- Operating costs
Operating costs represent how much your supplier will pay to deliver the service to you, the customer.
- DD Uplift
This is a direct debit uplift. Ofgem has announced that from 1 April the equivalent per unit level of the price cap to the nearest pence for a typical customer paying by direct debit will be 19p per kWh for electricity customers and 3p per kWh for gas customers.
- Smart meter rollout (SMNCC) allowance
The Government is committed to making sure all households and small businesses can benefit from smart meters as soon as possible. This is why the Smart meter rollout (SMNCC) allowance has been introduced in June 2020, to help cover the cost of dishing them out to customers.
Ofgem is allowing a headroom allowance between efficient cost and the default tariff cap in the baseline (2017) of £10 (Dual Fuel, Single Rate, direct debit).
This allowance is set as 1.46% of all cost components, excluding networks under the default tariff cap. 2.14. The headroom allowance is one of the ways to help the net cost pressure of uncertainties not already included.
The Value Added Tax, or VAT, in the European Union is a general, broadly based consumption tax assessed on the value added to goods and services. The standard rate of VAT increased to 20% on 4 January 2011 (from 17.5%) (2).
What does this mean for you?
This winter your energy bill could be rising to the highest price yet, due to the rising cost of fossil fuels (2). However, as mentioned previously, this is only applicable to those on standard variable tariffs and prepayment tariffs.
According to Which’s calculations, if you consume a medium amount of gas and electricity, you can expect your bill to increase by around £139 per year. (4)
If you’re on a prepayment meter tariff, expect to pay around £153 more per year.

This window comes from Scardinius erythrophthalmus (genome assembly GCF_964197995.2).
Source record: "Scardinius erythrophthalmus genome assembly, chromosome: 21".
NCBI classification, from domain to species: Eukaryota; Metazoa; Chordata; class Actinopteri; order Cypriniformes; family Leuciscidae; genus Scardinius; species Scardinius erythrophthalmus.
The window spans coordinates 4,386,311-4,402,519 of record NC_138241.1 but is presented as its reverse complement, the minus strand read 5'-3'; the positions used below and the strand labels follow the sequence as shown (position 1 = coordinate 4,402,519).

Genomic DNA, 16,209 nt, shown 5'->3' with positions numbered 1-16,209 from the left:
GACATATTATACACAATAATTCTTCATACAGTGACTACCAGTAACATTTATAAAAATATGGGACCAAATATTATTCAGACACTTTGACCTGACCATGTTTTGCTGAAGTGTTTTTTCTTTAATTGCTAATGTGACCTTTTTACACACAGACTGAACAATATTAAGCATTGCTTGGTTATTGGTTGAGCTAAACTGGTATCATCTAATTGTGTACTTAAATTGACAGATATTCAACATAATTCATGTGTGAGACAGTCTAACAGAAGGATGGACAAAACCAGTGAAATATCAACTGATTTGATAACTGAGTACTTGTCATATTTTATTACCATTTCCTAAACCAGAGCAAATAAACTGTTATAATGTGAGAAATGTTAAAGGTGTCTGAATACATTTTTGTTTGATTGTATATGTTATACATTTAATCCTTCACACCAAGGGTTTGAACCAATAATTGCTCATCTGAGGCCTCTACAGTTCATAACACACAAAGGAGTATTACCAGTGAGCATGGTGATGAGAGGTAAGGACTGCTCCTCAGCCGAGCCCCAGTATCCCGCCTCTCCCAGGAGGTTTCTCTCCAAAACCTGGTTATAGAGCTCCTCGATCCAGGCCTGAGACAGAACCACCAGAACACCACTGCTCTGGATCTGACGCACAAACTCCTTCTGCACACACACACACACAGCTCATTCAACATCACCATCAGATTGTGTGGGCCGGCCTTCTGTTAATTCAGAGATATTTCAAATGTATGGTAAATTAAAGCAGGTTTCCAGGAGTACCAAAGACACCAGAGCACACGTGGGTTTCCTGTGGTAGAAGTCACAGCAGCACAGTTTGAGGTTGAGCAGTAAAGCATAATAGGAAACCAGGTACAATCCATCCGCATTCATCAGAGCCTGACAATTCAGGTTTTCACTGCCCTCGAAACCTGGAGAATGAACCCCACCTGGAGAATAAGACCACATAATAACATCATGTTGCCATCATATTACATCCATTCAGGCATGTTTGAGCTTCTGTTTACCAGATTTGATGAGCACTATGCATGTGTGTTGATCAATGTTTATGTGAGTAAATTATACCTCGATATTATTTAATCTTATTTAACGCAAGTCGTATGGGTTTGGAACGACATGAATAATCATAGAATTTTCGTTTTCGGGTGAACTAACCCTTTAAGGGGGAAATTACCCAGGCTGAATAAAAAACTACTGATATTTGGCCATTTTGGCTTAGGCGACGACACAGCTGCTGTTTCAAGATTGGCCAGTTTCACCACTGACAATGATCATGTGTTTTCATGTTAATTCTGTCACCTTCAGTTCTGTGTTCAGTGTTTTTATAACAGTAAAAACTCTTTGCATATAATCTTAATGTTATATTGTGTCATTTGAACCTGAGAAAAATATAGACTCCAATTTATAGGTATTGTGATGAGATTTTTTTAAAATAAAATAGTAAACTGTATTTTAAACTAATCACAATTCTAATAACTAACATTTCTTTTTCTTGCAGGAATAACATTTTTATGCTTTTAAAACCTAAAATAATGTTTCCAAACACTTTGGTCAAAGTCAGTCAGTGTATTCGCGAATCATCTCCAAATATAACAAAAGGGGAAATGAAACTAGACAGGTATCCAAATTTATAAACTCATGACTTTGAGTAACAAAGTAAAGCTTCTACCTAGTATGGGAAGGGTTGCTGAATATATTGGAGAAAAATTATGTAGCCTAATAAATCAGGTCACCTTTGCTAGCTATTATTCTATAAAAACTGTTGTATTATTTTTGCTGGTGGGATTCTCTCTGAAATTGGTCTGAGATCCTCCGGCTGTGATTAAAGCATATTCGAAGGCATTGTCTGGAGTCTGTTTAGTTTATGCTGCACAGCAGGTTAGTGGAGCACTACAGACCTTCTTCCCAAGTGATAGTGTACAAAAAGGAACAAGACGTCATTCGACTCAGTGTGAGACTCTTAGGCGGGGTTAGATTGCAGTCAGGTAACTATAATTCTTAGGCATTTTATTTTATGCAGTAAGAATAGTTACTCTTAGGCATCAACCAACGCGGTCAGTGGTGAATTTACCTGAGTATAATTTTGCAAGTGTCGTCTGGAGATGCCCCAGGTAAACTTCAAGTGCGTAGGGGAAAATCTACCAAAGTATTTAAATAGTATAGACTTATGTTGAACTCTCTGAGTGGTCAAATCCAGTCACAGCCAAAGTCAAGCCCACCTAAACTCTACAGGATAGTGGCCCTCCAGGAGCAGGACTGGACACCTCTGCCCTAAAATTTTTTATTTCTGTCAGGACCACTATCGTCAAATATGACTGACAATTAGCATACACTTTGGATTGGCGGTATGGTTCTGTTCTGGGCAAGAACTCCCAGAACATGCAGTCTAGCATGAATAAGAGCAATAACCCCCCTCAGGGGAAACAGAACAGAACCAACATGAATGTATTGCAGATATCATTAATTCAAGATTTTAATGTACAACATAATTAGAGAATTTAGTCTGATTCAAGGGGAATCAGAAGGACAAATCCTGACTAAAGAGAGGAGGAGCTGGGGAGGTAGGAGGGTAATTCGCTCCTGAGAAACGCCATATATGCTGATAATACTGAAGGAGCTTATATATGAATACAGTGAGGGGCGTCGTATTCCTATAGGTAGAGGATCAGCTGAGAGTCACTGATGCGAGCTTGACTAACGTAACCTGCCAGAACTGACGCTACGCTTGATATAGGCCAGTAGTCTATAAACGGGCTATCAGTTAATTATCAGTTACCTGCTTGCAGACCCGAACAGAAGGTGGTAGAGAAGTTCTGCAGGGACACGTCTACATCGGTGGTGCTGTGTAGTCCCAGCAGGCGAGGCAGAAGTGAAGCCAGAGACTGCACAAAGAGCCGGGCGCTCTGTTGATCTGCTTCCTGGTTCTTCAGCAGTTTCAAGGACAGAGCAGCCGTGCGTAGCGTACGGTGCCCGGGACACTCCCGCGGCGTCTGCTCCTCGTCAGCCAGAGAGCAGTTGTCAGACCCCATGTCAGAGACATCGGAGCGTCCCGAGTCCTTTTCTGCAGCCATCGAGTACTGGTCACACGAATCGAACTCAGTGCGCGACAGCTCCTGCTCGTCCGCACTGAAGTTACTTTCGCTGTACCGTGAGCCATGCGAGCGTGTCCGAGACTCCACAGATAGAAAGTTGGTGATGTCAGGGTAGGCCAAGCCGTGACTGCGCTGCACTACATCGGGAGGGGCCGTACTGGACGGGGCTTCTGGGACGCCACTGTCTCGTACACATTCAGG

If you pay when you receive your energy bills, your bills could go up by £149. But the exact extra amount you’ll have to pay all depends on how much power you use. The price cap is not an absolute limit on your bills.
How can you help reduce those costs?
On the bright side, you can help reduce these extra costs. Energy bills are a reflection of how much gas and electricity you consume. With that, you can be more energy efficient in your homes and save yourself money.This is how:
- Switching to a fixed contract will help you from exposure to the price increases. We have a range of fixed and variable energy tariffs to meet your needs. Why not get a quote now?
- Switching to a smart meter may not magically help reduce your costs but it can check your real-time usage and your behaviour. This can help reduce your energy usage, which saves you money. However it doesn’t affect everyone, as we’re all different and behave differently. Find out more about smart meters here
- The Energy Trust recommends turning off standby appliances which will save you £30 a year. And if you install room thermostats, programmers and thermostatic radiator valves, you could save around £75 a year. (5)
- The Energy Trust also recommends that turning your heating down by just one degree could save up to £80 a year.
- Whilst energy-saving bulbs can be a little expensive, it is best to switch in the long run. Switching to energy-saving light bulbs can save you £60 over the bulb’s lifetime as they last up to 10 times longer than traditional bulbs. (6)
There are so many ways to save on your energy, it needs another blog!